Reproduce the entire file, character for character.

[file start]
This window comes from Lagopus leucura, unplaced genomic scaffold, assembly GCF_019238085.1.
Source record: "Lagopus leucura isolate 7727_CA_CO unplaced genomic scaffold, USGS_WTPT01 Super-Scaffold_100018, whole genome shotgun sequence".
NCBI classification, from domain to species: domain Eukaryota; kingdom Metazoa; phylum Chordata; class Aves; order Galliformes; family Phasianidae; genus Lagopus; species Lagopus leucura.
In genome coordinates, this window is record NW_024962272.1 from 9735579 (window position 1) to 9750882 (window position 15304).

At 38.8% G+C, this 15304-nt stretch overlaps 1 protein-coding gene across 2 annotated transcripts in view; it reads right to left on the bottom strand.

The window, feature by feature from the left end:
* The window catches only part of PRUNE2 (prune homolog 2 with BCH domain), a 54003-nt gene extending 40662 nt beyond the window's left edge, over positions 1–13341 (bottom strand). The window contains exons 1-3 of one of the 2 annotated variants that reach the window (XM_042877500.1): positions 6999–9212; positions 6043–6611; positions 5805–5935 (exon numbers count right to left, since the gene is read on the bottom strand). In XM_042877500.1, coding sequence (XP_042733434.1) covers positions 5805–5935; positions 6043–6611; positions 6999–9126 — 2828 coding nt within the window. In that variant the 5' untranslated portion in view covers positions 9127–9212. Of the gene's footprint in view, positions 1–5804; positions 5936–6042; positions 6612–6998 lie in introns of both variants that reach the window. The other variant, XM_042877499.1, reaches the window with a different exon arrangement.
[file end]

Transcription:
This window comes from Lagopus leucura, unplaced genomic scaffold, assembly GCF_019238085.1.
Source record: "Lagopus leucura isolate 7727_CA_CO unplaced genomic scaffold, USGS_WTPT01 Super-Scaffold_100018, whole genome shotgun sequence".
NCBI classification, from domain to species: domain Eukaryota; kingdom Metazoa; phylum Chordata; class Aves; order Galliformes; family Phasianidae; genus Lagopus; species Lagopus leucura.
In genome coordinates, this window is record NW_024962272.1 from 9735579 (window position 1) to 9750882 (window position 15304).

At 38.8% G+C, this 15304-nt stretch overlaps 1 protein-coding gene across 2 annotated transcripts in view; it reads right to left on the bottom strand.

The window, feature by feature from the left end:
* The window catches only part of PRUNE2 (prune homolog 2 with BCH domain), a 54003-nt gene extending 40662 nt beyond the window's left edge, over positions 1–13341 (bottom strand). The window contains exons 1-3 of one of the 2 annotated variants that reach the window (XM_042877500.1): positions 6999–9212; positions 6043–6611; positions 5805–5935 (exon numbers count right to left, since the gene is read on the bottom strand). In XM_042877500.1, coding sequence (XP_042733434.1) covers positions 5805–5935; positions 6043–6611; positions 6999–9126 — 2828 coding nt within the window. In that variant the 5' untranslated portion in view covers positions 9127–9212. Of the gene's footprint in view, positions 1–5804; positions 5936–6042; positions 6612–6998 lie in introns of both variants that reach the window. The other variant, XM_042877499.1, reaches the window with a different exon arrangement.